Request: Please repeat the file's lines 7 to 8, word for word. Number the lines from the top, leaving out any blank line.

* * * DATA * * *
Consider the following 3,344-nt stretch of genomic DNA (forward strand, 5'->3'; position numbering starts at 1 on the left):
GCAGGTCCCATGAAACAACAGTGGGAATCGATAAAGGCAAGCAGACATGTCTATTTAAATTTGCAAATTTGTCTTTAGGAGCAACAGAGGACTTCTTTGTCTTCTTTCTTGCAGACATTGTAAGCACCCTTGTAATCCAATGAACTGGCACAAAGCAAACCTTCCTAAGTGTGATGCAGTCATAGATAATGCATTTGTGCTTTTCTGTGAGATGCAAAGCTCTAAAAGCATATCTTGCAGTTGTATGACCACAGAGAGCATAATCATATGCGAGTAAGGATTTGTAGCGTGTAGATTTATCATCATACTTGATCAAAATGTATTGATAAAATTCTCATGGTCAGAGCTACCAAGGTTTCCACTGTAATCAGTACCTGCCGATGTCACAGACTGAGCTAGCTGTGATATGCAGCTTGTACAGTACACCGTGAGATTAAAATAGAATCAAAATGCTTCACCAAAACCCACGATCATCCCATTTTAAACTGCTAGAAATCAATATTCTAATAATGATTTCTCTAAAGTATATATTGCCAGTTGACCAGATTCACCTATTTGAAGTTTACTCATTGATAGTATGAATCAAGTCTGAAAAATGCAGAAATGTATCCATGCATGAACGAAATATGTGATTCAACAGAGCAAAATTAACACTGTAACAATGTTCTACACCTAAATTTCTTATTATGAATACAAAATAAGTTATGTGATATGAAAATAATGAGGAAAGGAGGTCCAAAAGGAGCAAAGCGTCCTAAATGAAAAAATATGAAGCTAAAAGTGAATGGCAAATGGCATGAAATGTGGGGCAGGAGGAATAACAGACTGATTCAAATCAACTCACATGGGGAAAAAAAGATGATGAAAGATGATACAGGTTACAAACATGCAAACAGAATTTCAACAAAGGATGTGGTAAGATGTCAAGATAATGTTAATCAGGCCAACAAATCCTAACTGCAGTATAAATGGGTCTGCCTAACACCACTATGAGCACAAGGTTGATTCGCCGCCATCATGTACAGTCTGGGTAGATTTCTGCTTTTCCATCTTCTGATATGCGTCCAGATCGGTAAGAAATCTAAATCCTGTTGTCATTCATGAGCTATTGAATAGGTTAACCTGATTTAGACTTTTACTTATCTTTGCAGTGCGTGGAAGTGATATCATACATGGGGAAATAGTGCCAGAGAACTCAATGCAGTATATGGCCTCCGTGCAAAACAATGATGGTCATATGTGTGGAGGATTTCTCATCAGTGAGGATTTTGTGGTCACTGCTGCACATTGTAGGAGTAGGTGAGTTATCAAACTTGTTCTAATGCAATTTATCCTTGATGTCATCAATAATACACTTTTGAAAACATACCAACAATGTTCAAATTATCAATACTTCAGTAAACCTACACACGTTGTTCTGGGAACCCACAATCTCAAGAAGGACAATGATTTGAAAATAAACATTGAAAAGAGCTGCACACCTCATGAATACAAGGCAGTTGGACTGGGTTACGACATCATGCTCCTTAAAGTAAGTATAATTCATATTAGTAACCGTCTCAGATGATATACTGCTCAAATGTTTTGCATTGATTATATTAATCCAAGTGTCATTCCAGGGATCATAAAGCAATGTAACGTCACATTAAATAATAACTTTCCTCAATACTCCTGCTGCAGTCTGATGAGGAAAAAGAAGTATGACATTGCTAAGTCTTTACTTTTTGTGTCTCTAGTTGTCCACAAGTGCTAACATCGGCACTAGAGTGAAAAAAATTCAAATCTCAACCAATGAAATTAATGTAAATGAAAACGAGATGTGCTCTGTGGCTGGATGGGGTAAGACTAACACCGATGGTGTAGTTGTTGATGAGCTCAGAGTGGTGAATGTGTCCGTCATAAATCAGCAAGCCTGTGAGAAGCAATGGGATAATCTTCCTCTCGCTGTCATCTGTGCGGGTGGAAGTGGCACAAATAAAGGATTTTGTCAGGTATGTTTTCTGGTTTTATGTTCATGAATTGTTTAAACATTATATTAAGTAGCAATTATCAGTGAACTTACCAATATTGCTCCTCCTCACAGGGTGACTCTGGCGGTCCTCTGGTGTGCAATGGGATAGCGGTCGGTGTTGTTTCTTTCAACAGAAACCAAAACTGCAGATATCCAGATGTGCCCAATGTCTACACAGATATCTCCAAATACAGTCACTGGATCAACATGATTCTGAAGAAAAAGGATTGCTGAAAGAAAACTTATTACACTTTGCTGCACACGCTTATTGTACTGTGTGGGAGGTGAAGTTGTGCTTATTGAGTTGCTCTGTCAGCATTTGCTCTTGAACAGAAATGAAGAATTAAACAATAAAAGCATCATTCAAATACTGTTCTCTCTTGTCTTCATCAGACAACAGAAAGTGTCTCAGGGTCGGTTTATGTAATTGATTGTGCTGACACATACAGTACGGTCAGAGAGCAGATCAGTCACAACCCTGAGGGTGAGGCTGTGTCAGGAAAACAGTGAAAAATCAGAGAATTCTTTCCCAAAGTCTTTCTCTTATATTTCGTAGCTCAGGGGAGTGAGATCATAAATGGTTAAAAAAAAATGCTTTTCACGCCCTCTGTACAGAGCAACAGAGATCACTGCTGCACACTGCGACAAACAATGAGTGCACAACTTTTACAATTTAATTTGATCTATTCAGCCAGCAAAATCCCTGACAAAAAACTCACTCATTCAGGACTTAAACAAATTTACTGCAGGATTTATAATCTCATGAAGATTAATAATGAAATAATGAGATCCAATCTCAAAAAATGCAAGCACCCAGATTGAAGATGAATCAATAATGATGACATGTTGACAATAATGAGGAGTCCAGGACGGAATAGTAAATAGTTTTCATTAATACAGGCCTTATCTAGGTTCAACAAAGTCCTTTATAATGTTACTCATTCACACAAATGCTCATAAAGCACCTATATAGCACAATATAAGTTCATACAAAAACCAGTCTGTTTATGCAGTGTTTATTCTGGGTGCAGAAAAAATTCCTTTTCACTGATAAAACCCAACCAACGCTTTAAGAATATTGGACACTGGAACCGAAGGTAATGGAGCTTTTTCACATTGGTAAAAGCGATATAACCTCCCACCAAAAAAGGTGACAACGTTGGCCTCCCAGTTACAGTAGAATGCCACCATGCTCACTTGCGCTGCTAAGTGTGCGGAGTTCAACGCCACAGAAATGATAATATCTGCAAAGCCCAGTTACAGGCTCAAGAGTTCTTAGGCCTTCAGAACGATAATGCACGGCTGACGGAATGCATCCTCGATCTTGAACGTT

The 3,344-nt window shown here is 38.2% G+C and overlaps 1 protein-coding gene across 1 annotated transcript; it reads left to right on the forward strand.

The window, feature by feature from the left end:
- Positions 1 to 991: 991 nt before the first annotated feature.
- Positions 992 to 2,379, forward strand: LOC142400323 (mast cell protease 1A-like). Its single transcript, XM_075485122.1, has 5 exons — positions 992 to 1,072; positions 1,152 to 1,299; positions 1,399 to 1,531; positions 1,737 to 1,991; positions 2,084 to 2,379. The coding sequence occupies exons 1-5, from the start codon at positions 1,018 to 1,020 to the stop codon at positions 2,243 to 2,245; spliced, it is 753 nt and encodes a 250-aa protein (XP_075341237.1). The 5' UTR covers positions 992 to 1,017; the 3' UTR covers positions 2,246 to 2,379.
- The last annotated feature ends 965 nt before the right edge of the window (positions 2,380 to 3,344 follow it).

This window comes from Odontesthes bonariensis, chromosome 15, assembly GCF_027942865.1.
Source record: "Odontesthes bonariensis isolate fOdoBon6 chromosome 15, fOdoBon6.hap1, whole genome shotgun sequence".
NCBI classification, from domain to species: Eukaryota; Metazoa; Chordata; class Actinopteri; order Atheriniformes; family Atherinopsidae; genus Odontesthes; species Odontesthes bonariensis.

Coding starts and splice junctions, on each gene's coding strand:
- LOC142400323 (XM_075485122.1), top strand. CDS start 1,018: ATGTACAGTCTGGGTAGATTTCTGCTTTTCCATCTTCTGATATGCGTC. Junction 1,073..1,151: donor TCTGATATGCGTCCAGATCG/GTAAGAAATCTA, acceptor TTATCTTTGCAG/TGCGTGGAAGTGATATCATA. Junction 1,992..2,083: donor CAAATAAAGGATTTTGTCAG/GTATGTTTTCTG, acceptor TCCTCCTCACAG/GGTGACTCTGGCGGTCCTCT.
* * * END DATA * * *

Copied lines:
- The last annotated feature ends 965 nt before the right edge of the window (positions 2,380 to 3,344 follow it).

This window comes from Odontesthes bonariensis, chromosome 15, assembly GCF_027942865.1.